Interestingly, Zuray said some of their core values have clearly been echoed by Trail Youth podcasters. They’re now sharing with the world some of what they’ve learned in their time with The Trail Youth, telling their audience things like “We want you to remember you are valued.”

“They’re hearing it. It’s humbling and amazing to watch,” she said. “They’re sharing it now. It’s a part of them.”

Growth

Zuray said she’s proud to see the kids grow through the opportunities.

“They get to build confidence, build skills, and build a resume,” she said.

The internships run the duration of the school year, September through June. The interns sign a contract to be on the job for the nine-month run. The internships, and all the programs for youth at The Trail Youth, are free.

Zuray said they’ve always aimed to have free programs for kids and breakdown any barriers for those who may not be able to afford getting a cup of coffee with the other teens. They welcome everyone.

She said it’s up to the kids how involved they want to get. Some just hang out, some want to help the community, and some need some support. One of their offerings is a mentorship program where kids get paired up with a mentor who meets up with them once a week for various activities.

“It’s designed for all youth, whatever stage they’re at,” she said.

Valued

Zuray said they have about 125 kids that regularly access the coffee house, and so far they have served nearly 8,000 free drinks to teens since they started.

It all began in about 2013 when she her husband Josh met a group of young adults, age 20-25, who were homeless and doing drugs on the Rainier Trail in Issaquah. When they saw words like “worthless” and “society’s trash” carved into the trees, they set out to make a difference and help the young people know their value.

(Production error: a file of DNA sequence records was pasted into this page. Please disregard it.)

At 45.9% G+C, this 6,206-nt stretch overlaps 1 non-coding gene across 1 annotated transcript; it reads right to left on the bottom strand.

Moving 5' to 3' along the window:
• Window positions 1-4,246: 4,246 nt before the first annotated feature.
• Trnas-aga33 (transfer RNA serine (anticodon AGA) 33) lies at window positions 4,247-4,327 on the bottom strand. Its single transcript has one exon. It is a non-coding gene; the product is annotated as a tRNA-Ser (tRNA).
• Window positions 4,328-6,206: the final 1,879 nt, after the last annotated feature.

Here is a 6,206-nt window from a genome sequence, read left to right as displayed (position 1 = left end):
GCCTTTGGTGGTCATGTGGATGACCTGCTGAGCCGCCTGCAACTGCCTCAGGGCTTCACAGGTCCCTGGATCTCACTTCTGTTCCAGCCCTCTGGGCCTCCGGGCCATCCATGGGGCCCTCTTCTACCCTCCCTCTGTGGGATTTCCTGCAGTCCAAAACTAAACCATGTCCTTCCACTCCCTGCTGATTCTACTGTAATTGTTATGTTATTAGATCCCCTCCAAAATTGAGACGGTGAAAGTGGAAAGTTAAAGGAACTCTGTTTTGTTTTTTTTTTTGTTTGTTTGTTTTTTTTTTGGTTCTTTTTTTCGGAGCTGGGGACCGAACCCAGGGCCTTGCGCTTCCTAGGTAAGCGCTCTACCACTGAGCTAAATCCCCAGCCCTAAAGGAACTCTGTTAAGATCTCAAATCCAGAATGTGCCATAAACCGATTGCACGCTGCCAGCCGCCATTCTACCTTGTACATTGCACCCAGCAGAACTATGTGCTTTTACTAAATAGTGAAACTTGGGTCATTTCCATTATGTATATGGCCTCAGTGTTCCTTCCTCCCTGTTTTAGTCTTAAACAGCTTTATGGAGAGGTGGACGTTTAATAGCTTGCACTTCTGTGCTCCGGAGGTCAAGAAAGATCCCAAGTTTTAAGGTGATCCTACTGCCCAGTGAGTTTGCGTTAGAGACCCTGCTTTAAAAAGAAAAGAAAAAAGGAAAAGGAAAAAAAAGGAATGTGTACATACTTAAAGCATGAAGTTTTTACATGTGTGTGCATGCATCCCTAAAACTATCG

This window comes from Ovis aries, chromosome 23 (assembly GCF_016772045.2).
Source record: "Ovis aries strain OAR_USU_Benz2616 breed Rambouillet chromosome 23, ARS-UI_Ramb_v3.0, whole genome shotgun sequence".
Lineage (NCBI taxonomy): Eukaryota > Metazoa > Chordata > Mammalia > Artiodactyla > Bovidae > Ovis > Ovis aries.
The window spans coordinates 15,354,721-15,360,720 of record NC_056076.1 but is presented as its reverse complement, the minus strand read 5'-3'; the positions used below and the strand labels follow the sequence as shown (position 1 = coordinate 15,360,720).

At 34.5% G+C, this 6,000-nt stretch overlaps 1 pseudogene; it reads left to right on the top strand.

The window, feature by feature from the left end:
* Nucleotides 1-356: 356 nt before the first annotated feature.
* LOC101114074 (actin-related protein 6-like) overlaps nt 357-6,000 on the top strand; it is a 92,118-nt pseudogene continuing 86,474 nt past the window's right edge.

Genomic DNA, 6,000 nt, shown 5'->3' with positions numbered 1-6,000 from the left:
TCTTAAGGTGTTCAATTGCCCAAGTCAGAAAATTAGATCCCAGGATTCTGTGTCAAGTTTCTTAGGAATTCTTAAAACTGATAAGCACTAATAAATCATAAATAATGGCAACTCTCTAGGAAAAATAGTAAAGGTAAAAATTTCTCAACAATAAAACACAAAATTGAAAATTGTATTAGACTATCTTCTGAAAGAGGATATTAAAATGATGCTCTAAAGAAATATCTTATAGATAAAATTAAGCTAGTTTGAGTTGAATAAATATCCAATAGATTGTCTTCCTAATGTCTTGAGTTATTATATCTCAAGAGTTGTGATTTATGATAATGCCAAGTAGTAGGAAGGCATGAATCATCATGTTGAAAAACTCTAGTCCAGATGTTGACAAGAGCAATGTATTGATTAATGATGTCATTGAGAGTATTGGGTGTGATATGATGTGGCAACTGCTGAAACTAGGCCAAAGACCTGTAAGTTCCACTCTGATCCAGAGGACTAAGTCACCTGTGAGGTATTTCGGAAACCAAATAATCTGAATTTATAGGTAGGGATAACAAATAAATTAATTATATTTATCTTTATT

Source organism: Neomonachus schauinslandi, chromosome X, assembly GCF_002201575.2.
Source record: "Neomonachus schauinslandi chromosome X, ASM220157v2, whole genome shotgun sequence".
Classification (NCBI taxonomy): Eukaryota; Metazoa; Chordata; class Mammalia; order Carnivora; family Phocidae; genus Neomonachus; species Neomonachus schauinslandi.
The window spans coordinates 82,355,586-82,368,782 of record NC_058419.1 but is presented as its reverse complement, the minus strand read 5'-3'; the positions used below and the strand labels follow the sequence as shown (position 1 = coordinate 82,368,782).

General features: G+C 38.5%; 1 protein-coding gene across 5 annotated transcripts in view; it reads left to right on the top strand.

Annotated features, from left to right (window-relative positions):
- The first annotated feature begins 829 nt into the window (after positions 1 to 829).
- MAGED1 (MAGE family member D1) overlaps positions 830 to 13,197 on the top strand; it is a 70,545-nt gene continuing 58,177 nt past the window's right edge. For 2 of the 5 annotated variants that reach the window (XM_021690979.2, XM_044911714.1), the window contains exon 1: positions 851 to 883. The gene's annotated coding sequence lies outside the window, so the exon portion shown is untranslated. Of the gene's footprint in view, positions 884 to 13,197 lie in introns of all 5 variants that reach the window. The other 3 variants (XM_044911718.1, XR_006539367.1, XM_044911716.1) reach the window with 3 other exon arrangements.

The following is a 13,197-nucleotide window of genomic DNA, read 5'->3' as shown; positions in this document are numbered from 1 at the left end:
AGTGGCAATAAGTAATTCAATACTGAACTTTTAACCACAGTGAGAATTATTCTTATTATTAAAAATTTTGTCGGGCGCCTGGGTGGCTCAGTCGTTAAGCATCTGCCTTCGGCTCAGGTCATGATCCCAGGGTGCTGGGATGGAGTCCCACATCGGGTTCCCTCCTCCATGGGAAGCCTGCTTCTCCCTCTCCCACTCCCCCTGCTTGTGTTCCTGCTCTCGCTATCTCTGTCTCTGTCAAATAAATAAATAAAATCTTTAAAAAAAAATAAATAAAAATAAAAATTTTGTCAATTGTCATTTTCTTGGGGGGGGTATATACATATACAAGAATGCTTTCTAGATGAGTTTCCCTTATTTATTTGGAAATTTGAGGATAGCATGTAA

“We wanted to show them someone in the community valued them and they cared,” Zuray said.

So they started bringing them coffee and donuts on the trail. Word quickly spread, and soon more and more people were coming to the trail, which became cleaner and safer for families. The Trail Youth became an official nonprofit in 2014.

Zuray said they got a call asking if they could come to the Snoqualmie Trail in North Bend and help struggling teens in the Valley. It made perfect sense, she said, and was where they were raising their own family.

After some time of taking coffee and donuts to the trail, the conversations deepened and more relationships were built. It became apparent they needed a space to be inside, and so they sought to open a coffee home.

The group received a 2017 grant from Best Starts for Kids (BSK) and also was selected to be on Mike Rowe’s Facebook show, “Returning the Favor,” which flipped the space to become the renovated coffee home in just two weeks.

The coffee shop has been operating since 2018, and business has been good. Zuray said they are fulfilling a need in the community that people may not be aware of.

Tonya Guinn — co-founder, program director and advisor to the marketing team — shared some U.S. Census American Community Survey data from 2013-2017 that showed 13 percent of the population of North Bend to be living in poverty. Additionally, the school district reported 80 youth experiencing housing instability in the 2016-17 school year.

The organization still performs weekly outreach, bringing coffee to young people who may need a touch of hope. They also attend and run a booth at some community events.

Guinn and Zuray are available to speak at events, having already done so at several occasions including church events and a middle school career day.

The Trail Youth’s bags of coffee beans should start to go on sale this month, and the group already is using its own coffee in the coffee house.

Trail Youth’s annual fundraiser event will take place April 4 at The Club at Snoqualmie Ridge golf club. The goal is to raise a needed $60,000 for the nonprofit to continue its programming when the BSK grant runs out at the end of 2020.

More information about Trail Youth can be found online at trailyouth.com.